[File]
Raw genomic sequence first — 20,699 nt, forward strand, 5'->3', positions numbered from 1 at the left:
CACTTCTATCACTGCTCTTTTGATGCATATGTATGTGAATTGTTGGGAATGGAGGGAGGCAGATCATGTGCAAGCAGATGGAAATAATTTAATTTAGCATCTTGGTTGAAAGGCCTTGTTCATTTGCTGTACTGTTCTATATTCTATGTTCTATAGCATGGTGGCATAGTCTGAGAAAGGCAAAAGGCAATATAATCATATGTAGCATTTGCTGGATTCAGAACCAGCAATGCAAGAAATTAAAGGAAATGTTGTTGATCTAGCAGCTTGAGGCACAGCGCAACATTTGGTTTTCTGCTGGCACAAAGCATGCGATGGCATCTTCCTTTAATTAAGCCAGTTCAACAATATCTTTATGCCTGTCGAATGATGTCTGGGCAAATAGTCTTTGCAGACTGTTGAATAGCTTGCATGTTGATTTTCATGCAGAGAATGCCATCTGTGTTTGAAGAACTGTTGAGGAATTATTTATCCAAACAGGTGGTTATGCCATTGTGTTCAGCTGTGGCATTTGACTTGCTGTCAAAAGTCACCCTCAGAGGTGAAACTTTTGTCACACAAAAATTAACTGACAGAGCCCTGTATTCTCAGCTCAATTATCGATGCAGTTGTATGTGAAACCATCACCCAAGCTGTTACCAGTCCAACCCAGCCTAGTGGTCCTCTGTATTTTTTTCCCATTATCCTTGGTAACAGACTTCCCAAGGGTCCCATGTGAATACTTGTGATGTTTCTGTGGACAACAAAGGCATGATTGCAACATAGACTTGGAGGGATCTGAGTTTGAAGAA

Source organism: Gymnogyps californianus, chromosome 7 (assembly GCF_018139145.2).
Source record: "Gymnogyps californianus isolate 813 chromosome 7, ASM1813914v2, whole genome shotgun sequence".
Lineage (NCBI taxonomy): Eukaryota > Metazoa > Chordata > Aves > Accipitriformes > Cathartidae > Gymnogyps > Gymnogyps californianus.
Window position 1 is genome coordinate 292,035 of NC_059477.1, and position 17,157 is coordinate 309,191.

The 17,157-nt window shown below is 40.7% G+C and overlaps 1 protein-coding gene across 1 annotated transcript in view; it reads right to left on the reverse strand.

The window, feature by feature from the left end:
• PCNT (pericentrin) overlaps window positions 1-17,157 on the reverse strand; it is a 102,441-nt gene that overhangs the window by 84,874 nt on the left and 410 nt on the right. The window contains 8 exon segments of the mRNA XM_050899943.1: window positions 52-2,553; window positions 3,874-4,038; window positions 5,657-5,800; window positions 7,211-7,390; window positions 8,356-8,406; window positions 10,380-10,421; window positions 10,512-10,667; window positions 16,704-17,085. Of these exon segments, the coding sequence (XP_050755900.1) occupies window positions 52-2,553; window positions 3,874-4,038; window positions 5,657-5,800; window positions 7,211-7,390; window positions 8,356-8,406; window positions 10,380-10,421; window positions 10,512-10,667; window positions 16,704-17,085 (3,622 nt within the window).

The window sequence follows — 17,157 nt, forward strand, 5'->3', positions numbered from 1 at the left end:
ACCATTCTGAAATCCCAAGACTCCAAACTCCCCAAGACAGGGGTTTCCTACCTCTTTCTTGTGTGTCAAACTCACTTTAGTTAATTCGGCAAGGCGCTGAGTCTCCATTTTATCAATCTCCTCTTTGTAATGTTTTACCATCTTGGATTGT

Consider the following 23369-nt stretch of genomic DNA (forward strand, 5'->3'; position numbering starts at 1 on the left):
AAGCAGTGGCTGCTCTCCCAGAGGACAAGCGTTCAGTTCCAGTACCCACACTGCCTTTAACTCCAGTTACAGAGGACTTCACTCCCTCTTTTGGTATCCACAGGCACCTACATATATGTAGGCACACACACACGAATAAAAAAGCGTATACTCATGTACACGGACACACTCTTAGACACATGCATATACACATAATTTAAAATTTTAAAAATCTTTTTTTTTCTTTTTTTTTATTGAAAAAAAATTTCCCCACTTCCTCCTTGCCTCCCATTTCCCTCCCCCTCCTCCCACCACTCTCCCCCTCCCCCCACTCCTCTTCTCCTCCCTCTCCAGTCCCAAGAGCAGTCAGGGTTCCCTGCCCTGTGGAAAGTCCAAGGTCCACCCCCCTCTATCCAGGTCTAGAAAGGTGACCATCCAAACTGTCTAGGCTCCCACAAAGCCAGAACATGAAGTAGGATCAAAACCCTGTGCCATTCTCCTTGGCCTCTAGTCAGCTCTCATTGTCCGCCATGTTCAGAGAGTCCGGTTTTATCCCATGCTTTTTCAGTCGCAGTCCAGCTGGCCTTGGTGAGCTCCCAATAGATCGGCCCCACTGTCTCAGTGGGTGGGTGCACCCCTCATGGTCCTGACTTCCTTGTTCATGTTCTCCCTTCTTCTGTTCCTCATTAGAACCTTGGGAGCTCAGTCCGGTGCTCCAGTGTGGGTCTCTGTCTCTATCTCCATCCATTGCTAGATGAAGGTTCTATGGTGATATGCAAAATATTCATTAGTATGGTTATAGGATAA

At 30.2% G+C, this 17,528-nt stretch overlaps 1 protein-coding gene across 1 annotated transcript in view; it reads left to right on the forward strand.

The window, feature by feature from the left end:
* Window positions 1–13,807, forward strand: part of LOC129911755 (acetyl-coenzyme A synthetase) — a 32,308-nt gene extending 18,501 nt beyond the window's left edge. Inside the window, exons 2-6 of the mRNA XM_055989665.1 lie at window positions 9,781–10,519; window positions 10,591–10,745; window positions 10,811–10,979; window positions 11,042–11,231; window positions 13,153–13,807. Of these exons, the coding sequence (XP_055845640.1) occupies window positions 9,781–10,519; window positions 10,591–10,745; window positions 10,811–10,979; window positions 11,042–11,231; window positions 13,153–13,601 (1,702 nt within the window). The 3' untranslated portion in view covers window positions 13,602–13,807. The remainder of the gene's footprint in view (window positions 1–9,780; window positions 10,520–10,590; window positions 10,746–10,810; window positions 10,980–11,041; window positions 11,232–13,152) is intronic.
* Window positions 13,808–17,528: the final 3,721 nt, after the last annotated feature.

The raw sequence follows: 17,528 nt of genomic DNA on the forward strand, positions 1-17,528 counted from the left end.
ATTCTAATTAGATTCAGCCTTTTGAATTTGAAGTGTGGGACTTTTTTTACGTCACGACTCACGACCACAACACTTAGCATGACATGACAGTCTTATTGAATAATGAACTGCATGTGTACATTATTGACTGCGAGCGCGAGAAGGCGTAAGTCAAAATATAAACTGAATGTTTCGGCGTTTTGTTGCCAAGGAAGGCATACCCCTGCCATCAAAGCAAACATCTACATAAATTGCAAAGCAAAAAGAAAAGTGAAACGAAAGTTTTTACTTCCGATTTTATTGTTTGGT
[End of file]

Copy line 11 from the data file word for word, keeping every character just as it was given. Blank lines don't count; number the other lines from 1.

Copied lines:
ACCATTCTGAAATCCCAAGACTCCAAACTCCCCAAGACAGGGGTTTCCTACCTCTTTCTTGTGTGTCAAACTCACTTTAGTTAATTCGGCAAGGCGCTGAGTCTCCATTTTATCAATCTCCTCTTTGTAATGTTTTACCATCTTGGATTGT